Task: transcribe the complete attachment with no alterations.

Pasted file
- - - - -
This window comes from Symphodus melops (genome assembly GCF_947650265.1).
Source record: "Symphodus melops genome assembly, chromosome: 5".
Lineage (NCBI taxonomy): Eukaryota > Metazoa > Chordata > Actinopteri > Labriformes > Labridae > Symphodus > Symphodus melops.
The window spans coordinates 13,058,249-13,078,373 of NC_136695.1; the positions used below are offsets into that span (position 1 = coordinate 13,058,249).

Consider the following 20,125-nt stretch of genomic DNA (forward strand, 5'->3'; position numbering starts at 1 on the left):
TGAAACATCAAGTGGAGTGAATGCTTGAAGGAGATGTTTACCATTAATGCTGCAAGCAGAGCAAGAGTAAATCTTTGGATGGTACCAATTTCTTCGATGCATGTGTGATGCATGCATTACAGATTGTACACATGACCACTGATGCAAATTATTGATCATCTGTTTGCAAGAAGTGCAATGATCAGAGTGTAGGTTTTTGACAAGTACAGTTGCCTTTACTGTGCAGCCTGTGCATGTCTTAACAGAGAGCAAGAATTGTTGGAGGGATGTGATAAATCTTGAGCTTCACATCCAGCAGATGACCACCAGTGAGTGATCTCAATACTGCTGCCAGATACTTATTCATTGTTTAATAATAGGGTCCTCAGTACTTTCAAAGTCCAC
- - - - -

This window comes from Symphodus melops (genome assembly GCF_947650265.1).
Source record: "Symphodus melops genome assembly, chromosome: 5".
Lineage (NCBI taxonomy): Eukaryota > Metazoa > Chordata > Actinopteri > Labriformes > Labridae > Symphodus > Symphodus melops.
The window spans coordinates 13,058,249-13,078,373 of NC_136695.1; the positions used below are offsets into that span (position 1 = coordinate 13,058,249).

Consider the following 20,125-nt stretch of genomic DNA (forward strand, 5'->3'; position numbering starts at 1 on the left):
TGAAACATCAAGTGGAGTGAATGCTTGAAGGAGATGTTTACCATTAATGCTGCAAGCAGAGCAAGAGTAAATCTTTGGATGGTACCAATTTCTTCGATGCATGTGTGATGCATGCATTACAGATTGTACACATGACCACTGATGCAAATTATTGATCATCTGTTTGCAAGAAGTGCAATGATCAGAGTGTAGGTTTTTGACAAGTACAGTTGCCTTTACTGTGCAGCCTGTGCATGTCTTAACAGAGAGCAAGAATTGTTGGAGGGATGTGATAAATCTTGAGCTTCACATCCAGCAGATGACCACCAGTGAGTGATCTCAATACTGCTGCCAGATACTTATTCATTGTTTAATAATAGGGTCCTCAGTACTTTCAAAGTCCAC